Kartogenin induces cartilage-like tissue formation in tendon-bone junction.

Zhang J, Wang JH - Bone Res (2014)

Chondrogenic differentiation of rabbit BMSCs and PTSCs cultured in vitro in medium containing KGN. BMSCs and PTSCs were grown in medium with various concentrations of KGN (1 nmol·L−1-5 μmol·L−1). The cells without KGN treatment were used as a control. After being treated for 2 weeks in culture, the cells were immunostained with anti-collagen II and anti-osteocalcin antibodies to determine chondrogenic differentiation. Nuclei were stained with Hoechst fluorochrome 33342 (blue). Chondrogenic differentiation in both cell types increased after the addition of KGN in a dose-dependent manner. Bars=100 μm.
© Copyright Policy - open-access
Related In: Results  -  Collection

License
Show All Figures
getmorefigures.php?uid=PMC4237211&req=5

Figure 4: Chondrogenic differentiation of rabbit BMSCs and PTSCs cultured in vitro in medium containing KGN. BMSCs and PTSCs were grown in medium with various concentrations of KGN (1 nmol·L−1-5 μmol·L−1). The cells without KGN treatment were used as a control. After being treated for 2 weeks in culture, the cells were immunostained with anti-collagen II and anti-osteocalcin antibodies to determine chondrogenic differentiation. Nuclei were stained with Hoechst fluorochrome 33342 (blue). Chondrogenic differentiation in both cell types increased after the addition of KGN in a dose-dependent manner. Bars=100 μm.
Mentions: Further, immunocytochemical analyses of BMSCs and PTSCs (Figure 4) treated with KGN showed a clear dose-dependent increase in both collagen II and osteocalcin expression, with maximum expression levels at 5 μmol·L−1 KGN.

Bottom Line: When injected into intact rat patellar tendons in vivo, KGN induced cartilage-like tissue formation in the injected area.Similarly, when KGN was injected into experimentally injured rat Achilles TBJs, wound healing in the TBJs was enhanced, as evidenced by the formation of extensive cartilage-like tissues.These results suggest that KGN may be used as an effective cell-free clinical therapy to enhance the healing of injured TBJs.

View Article: PubMed Central - PubMed

Affiliation: MechanoBiology Laboratory, Departments of Orthopaedic Surgery, Bioengineering, Mechanical Engineering and Materials Science, and Physical Medicine and Rehabilitation, University of Pittsburgh, Pittsburgh, PA 15213, USA.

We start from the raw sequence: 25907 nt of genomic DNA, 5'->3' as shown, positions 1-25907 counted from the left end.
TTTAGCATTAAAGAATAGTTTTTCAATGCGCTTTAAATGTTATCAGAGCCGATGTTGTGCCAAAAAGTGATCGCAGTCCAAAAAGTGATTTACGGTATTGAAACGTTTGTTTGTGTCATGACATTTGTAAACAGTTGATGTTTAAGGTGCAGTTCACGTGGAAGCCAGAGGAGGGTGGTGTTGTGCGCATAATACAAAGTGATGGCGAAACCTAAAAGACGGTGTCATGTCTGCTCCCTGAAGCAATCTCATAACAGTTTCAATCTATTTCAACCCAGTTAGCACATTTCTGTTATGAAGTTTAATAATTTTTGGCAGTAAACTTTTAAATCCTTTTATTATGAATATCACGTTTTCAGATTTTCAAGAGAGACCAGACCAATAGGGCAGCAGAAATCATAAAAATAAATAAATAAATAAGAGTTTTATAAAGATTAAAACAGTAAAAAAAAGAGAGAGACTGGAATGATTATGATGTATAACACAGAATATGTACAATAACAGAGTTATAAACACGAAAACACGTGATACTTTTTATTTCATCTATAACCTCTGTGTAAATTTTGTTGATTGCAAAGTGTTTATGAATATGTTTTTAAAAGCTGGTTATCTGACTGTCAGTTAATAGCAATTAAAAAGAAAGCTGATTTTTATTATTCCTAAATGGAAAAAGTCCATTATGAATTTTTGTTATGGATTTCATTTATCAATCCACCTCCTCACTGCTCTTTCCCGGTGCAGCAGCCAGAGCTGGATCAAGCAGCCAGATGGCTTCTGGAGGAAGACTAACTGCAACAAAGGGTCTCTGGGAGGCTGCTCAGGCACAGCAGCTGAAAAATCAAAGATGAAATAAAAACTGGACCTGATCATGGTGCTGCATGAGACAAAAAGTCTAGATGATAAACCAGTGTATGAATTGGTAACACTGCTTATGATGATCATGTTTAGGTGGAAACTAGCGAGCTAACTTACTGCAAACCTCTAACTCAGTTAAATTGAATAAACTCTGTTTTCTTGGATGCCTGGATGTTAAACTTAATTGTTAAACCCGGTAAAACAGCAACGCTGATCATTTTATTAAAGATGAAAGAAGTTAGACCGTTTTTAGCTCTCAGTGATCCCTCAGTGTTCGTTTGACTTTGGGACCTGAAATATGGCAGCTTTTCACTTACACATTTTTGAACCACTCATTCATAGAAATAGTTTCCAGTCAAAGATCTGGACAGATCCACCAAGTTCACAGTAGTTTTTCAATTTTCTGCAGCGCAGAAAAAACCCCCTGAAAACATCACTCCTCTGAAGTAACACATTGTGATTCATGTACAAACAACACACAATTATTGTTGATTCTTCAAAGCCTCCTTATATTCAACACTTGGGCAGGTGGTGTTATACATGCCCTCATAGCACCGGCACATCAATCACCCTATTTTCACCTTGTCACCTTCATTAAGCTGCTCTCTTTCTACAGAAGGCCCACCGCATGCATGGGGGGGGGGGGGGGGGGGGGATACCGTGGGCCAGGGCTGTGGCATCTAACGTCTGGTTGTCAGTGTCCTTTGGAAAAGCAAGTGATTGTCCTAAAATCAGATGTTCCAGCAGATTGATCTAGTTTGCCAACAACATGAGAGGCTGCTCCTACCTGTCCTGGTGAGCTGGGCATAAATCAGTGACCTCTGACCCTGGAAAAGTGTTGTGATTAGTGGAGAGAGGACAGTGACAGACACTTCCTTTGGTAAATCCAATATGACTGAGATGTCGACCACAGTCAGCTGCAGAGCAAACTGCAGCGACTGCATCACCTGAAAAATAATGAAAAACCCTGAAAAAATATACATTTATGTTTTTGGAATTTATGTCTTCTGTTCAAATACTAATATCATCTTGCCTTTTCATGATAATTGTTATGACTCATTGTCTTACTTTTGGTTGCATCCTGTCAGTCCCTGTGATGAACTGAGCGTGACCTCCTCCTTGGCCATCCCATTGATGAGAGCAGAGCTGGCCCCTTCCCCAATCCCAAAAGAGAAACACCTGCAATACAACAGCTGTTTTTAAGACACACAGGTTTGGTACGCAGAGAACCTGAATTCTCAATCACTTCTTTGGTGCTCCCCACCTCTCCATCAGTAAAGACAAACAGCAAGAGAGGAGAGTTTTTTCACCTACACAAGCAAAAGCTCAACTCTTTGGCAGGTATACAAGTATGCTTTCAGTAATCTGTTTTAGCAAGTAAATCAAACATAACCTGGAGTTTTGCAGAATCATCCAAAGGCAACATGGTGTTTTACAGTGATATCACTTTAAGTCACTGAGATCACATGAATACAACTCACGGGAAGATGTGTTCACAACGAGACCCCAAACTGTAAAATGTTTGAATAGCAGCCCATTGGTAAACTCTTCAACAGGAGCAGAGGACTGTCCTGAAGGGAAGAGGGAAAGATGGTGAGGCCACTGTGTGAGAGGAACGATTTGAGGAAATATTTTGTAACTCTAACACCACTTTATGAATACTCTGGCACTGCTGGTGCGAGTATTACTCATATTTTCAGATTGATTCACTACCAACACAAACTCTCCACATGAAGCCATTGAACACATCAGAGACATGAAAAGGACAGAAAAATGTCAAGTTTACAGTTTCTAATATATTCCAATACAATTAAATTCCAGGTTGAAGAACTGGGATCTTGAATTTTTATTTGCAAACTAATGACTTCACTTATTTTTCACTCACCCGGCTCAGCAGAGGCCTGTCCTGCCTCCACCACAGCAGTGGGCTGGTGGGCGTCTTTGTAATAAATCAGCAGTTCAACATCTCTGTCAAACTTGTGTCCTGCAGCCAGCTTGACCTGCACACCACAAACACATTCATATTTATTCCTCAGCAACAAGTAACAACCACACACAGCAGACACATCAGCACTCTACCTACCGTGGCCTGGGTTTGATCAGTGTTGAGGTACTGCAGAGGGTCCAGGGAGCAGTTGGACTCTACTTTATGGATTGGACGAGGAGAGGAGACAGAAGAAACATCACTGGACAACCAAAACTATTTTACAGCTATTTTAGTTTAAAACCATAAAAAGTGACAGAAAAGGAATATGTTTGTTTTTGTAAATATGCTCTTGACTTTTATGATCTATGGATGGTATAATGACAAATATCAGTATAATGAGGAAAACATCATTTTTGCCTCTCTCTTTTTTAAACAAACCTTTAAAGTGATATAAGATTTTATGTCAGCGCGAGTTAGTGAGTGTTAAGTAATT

ABSTRACT
Tendon-bone junctions (TBJs) are frequently injured, especially in athletic settings. Healing of TBJ injuries is slow and is often repaired with scar tissue formation that compromises normal function. This study explored the feasibility of using kartogenin (KGN), a biocompound, to enhance the healing of injured TBJs. We first determined the effects of KGN on the proliferation and chondrogenic differentiation of rabbit bone marrow stromal cells (BMSCs) and patellar tendon stem/progenitor cells (PTSCs) in vitro. KGN enhanced cell proliferation in both cell types in a concentration-dependent manner and induced chondrogenic differentiation of stem cells, as demonstrated by high expression levels of chondrogenic markers aggrecan, collagen II and Sox-9. Besides, KGN induced the formation of cartilage-like tissues in cell cultures, as observed through the staining of abundant proteoglycans, collagen II and osteocalcin. When injected into intact rat patellar tendons in vivo, KGN induced cartilage-like tissue formation in the injected area. Similarly, when KGN was injected into experimentally injured rat Achilles TBJs, wound healing in the TBJs was enhanced, as evidenced by the formation of extensive cartilage-like tissues. These results suggest that KGN may be used as an effective cell-free clinical therapy to enhance the healing of injured TBJs.

No MeSH data available.


Related in: MedlinePlus